The evening concluded with With You Without You, ABT’s tribute to George Harrison, premiered last October at City Center. A collage of choreography by Welch, Natalie Weir, Anne Reinking and David Parsons set to George Harrison’s music, the tribute sometimes lacks cohesion, but makes wonderful use of the company’s talented dancers. Notable were the sinuous Sandra Brown and Jose Manuel Carreno in Reinking’s sensual pas deux to “While My Guitar Gently Weeps”, and Corella, holding nothing back in Welch’s “Something”. The most fascinating and moving piece, however, is the finale by Parsons to “My Sweet Lord” in which the cast leaps, twists, tumbles, spins, jumps and soars against the deep red backdrop. The dancing appears almost freeform, the choreography highlighting the talents and emotions of each dancers-seventeen dancers moving in seventeen different ways to Harrison’s evocative music. It was, in itself, a brief demonstration of the company’s talent, and invitation to see these dancers use their varied talents in the ballets during the Met Season!

Note: Contrary to the casting in the program, David Hallberg did not perform and was replaced by Ricardo Torres in all three ballets. As of the writing of this review, Hallberg is expected to dance in all of his schedule performances during the Met Season.


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 Post subject: Re: American Ballet Theater-Spring/Summer 2003
PostPosted: Tue May 06, 2003 11:54 pm 
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Festive Spring Opening for ABT at the Met

By JOCELYN NOVECK
Associated Press Writer

Quote:
NEW YORK (AP)--American Ballet Theatre's spring gala was like a kid's fantasy trip to the candy store: little tastes of all the best moments of the next eight weeks, leaving you on a pleasant sugar high.

The evening was one of the social events of the season, and glittery pastel-colored spring evening gowns filled the Metropolitan Opera House Monday night--even if the weather was wet and dreary.
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 Post subject: Re: American Ballet Theater-Spring/Summer 2003
PostPosted: Wed May 07, 2003 1:24 pm 
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It looks like Anna Kisselgoff had fun:

Quote:
A Sampler, With a Joke Riding on a War Horse

By ANNA KISSELGOFF, NY Times

A ballet gala that pokes some fun at itself is a breath of fresh air, however air-conditioned.
<a href=http://www.nytimes.com/2003/05/07/arts/dance/07MET.html target=_blank>More</a>


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 Post subject: Re: American Ballet Theater-Spring/Summer 2003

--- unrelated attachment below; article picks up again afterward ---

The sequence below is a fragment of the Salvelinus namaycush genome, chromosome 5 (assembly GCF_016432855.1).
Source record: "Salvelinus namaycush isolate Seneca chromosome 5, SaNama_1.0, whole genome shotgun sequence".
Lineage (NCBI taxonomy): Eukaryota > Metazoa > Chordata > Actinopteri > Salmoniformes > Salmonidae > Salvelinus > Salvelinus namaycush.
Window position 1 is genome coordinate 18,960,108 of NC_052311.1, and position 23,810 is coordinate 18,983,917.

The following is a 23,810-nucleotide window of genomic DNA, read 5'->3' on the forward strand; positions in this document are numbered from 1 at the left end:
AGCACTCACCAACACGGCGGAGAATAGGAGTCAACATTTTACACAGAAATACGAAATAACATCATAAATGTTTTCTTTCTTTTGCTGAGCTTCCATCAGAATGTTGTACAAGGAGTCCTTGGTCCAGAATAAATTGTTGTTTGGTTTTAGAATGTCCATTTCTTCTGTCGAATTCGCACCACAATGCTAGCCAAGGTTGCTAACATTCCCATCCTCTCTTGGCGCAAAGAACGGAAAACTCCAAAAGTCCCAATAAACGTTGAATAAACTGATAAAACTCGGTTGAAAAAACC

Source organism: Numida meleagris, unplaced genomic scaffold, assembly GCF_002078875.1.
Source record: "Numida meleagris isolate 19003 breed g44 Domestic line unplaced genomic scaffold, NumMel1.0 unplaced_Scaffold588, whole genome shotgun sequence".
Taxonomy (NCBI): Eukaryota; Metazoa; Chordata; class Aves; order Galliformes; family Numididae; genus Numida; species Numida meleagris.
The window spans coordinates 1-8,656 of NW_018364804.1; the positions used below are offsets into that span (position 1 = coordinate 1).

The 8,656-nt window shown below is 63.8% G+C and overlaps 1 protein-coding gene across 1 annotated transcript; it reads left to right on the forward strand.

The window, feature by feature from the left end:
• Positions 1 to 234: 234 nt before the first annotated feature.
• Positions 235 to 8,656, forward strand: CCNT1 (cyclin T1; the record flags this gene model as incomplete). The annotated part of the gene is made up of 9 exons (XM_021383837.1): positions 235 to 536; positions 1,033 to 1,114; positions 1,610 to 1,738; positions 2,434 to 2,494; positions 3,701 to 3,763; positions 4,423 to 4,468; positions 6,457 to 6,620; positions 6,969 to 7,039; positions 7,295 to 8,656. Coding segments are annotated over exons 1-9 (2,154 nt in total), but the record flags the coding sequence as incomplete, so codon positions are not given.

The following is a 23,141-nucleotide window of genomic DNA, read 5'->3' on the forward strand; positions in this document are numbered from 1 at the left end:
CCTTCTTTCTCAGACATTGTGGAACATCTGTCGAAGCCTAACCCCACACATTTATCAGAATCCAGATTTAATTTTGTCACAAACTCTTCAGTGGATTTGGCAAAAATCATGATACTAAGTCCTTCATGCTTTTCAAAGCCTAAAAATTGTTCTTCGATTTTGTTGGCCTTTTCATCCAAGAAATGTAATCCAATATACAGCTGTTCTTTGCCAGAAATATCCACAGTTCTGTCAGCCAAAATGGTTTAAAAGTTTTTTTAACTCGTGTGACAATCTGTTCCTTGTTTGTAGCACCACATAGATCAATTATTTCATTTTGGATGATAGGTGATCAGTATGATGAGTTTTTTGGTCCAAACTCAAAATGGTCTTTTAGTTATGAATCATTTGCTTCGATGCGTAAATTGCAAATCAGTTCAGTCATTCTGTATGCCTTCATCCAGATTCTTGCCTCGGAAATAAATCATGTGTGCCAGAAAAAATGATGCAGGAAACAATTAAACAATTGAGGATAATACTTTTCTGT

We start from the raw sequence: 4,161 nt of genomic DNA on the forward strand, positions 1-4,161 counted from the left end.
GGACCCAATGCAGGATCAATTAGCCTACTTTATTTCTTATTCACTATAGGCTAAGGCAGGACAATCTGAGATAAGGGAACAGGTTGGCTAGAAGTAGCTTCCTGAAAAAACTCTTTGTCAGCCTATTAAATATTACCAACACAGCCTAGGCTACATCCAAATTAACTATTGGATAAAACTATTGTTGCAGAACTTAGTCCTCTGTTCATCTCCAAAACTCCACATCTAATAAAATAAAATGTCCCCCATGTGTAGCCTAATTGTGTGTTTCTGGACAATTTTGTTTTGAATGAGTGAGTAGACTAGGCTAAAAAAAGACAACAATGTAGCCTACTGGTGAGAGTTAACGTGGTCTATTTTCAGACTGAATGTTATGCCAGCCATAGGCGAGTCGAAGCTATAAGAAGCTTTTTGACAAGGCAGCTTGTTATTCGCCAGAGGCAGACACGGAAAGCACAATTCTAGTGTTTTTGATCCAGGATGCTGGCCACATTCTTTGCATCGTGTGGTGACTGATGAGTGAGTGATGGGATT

PostPosted: Thu May 08, 2003 12:20 am 
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AMERICAN BALLET SEASON OFF TO FLYING START

Wed May 7, 5:08 AM ET

by Clive Barnes

Quote:
ONE of the most beautiful sights in dance is American Ballet Theater in full flight.

And at Monday's gala opening of its annual eight-week season at the Metropolitan Opera House, American Ballet Theater just flew.

In the 10 years that Kevin McKenzie has been the troupe's artistic director, he's picked, nurtured and developed the finest collection of dancers in the ABT's 64-year history.

The opening gala was simply intended to show off the company, and offered, for one night only, almost every single one of ABT's stars and soloists all together on display. A gallant assembly, indeed. The program was part gorgeous bits, part glamorous pieces, including the first performance at the Met of last year's City Center premiere, "Within You Without You," to the music of George Harrison.
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 Post subject: Re: American Ballet Theater-Spring/Summer 2003
PostPosted: Sun May 11, 2003 12:12 pm 
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ALINA COJOCARU WAS A REVELATION LAST NIGHT!!! I've seen no one in ABT with the classical qualities that she possesses.She's so natural, light, and above all, her musicality is INCREDIBLE. She is tiny, and I was seated in Family Circle, but it didn't seem problematic at all (in fact I find the dancers today too big and poorly coordinated) because you were just swept away by the quality and the sensibilities in her dancing.She matches perfectly with Angel -- I wish she could pair up with H.Cornejo -- that would be something!! She dances with so much passion.AMAAAAAZZZIIING DANCER and I can't believe she's 21!! She's definitely THE STAR of the 21st century.


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 Post subject: Re: American Ballet Theater-Spring/Summer 2003
PostPosted: Sun May 11, 2003 1:37 pm 
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One note before the review...David Hallberg did not dance this past week, but it is anticipated that he will return to the stage next week. As of May 9, the most recent casting release, he is scheduled to dance in in HereAfter at the Saturday matinee.

American Ballet Theatre
Metropolitan Opera House
May 10, 2003 8pm
La Bayadère

On Saturday evening, American Ballet Theatre celebrated the ABT and New York debut of Royal Ballet principal dancer Alina Cojocaru, with a vibrant performance of Natalia Makarova’s La Bayadère. The twenty-one year old Cojocaru, who is dancing as a guest principal with ABT this season, was trained in Kiev, and at the Royal Ballet School on a Prix de Lausanne scholarship. She danced briefly with the Kiev Ballet before returning to the Royal Ballet, where she quickly progressed to the top ranks. Cojocaru was not the only dancer making a major debut- ABT soloist Stella Abrera debuted in the central role of Gamzatti.

The ballet is set in a mythical Indian kingdom, brought to life by Pierlugi Samaritani’s richly colored, intricately detailed sets - the fabulous chess sets and lavish back drops of particular note, and Theoni Aldredge’s glittering costumes. The dancers gave equally rich performances, beginning with Craig Salstein’s wild, creature-like, yet strangely endearing Head Fakir. With his high twisting jumps, dervish like spins and writhing mannerisms, Salstein was powerful as the slightly mysterious, ascetic mystic. Stella Abrera was cooly elegant and imperious as Gamzatti, one noticeable loss of balance the exception in an otherwise impressive debut. A technically precise and poised dancer, Abrera demonstrated her remarkable skills in the turns with the sweeping change of leg position, performed with solid assurance. In the small, but vital role of Ayah, new corps member Sarawanee Tanatanit was startlingly powerful and mysterious, using every inch of her lithe body and her intense eyes to convey her messages to Gamzatti. This was an Ayah with unearthly powers, bringing a spine chilling unease wherever she lurked.